But I think it goes deeper than just jumping. LA Noire not only did not let you jump, but it also prohibited you from hurting innocent pedestrians. You could not pull out a gun or punch people outside of scripted events, and most NPC’s would jump out of your way when drivng. I guess they were going for realism – they didn’t want the star detective of their story to be a homicidal maniac. But that completely backfired. I made it my mission to break that artificial constraint. When driving, I would usually eschew roads and use sidewalks instead. I would drive at high speeds trying to mow down as many people, road signs and mail boxes as possible. I would take people’s cars, and then try to run them over with them – and if that did not work, I would try to cause spectacular head-on collisions. I would watch the ever growing end-mission “collateral damage” tally and grin like an idiot whenever I beat my past record.
Why did I play it that way? Because the lack of freedom was suffocating. Skyrim is the opposite of this. It allows you to kill just about every single NPC and destroy the game world in various way. But despite being able to do horrible things, I would usually go out of my way to avoid them. I would try not to hurt anyone who was not hostile to me. I would actually role-play my character – a paragon of virtue. My Cole Phelps on the other hand was a road-raging maniac and a blood thirsty sociopath.
What’s the difference between these two games? The degree of freedom. Given a chance to allow a player to run-amok completely derailing your carefully constructed narrative, and constraining allowed behavior to preserve it you should always choose the former. Why? Because carrot is always better than a stick. Rewarding player for desirable behavior – the type you want to promote, works much better than trying to box in the player with arbitrary restrictions that break player immersion. That’s really the name of the game – you want the player immersed in the game world at all times. And the way you do this is by letting the player do crazy things.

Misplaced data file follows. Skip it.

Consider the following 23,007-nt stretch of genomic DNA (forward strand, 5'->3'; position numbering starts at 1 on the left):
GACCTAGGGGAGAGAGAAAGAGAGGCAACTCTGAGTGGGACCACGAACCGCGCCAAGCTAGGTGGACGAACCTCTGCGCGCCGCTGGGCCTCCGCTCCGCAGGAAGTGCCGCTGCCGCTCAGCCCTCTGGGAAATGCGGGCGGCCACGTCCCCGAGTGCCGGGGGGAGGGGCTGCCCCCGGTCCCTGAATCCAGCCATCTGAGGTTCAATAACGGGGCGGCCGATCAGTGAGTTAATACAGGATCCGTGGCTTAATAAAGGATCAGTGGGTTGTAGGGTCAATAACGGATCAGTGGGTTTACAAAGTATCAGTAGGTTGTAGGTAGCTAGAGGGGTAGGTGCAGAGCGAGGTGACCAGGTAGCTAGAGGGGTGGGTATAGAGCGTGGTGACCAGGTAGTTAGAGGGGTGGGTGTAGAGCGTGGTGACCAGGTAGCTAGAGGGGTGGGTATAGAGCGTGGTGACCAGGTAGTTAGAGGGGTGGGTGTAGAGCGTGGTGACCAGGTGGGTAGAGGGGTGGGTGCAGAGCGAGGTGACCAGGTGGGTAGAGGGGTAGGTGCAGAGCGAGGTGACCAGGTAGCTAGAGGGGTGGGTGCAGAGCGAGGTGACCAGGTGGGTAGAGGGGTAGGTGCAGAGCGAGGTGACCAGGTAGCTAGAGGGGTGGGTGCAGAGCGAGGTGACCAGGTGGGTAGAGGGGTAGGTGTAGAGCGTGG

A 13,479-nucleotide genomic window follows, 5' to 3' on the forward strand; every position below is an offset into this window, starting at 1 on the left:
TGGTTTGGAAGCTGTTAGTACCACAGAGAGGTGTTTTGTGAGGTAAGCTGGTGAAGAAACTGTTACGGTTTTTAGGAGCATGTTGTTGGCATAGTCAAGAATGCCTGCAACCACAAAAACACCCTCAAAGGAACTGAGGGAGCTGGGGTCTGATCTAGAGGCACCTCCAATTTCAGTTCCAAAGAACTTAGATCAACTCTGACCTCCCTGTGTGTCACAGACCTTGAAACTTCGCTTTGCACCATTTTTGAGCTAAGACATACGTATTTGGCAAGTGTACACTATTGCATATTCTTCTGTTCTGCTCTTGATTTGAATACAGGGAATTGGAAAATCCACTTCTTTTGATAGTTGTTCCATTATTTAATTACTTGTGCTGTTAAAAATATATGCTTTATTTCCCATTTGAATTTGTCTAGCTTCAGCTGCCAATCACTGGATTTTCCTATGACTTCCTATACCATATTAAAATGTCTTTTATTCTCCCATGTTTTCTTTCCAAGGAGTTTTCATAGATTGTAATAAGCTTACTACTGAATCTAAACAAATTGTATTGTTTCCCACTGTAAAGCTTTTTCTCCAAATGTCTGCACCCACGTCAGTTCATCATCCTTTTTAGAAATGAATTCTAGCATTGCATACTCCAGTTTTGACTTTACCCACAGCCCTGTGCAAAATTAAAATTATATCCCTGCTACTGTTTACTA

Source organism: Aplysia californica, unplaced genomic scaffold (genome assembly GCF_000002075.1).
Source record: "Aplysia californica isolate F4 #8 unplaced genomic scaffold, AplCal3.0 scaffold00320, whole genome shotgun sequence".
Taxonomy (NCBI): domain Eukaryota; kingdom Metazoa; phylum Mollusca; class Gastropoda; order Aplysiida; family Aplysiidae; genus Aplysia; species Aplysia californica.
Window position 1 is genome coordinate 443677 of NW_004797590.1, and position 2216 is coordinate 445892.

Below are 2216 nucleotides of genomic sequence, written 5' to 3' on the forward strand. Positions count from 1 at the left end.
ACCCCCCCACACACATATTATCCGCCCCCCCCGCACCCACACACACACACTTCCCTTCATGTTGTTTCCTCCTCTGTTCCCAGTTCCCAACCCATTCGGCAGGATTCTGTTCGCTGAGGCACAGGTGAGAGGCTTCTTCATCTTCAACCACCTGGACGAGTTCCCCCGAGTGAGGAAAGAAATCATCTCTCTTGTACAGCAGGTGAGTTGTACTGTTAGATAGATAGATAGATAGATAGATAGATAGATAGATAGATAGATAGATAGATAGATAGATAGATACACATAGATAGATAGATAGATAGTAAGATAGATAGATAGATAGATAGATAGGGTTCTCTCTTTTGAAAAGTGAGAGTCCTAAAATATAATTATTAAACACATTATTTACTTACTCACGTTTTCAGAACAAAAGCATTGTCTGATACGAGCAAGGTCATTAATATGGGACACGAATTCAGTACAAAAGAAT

For example, you may think that allowing the player to shoot an important quest giver in the face as he is delivering a pivotal, game changing speech would be immersion breaking. But it is not, because it is something that the character they are playing could possibly conceive of. Conversely, gluing their gun into their holster and making them unable to draw it during said speech, or disabling the trigger is much, much worse. Nothing breaks immersion more than being stopped from doing something you know your character can do in another context. Sometimes you can get away with things – for example, if there is no combat in your game, players will accept that. Amnesia, Dark Descent was great despite a complete lack of offensive capability – and most people did not miss it. In fact, it was more immersive for it. There is one exception though: jumping.
If you disable jumping, you are immediately breaking immersion. In real life we can jump. We usually don’t, but we can. If our avatar in the game is rotted to the ground, unless falling off a high platform then we get annoyed. It’s tat simple.
I apologize that I’m still mining Yegge’s article for content, but this insight really deserves some discussion. What’s your take on this? Do you agree with my assessment that player driven carnage adds to the immersion factor? Also, why do we like jumping so much? What is it about humping that makes us happy? Is it just the freedom of movement that appeals to us? Or is there something specific about jumping that tickles our brains in that special way. Let me know in the comments.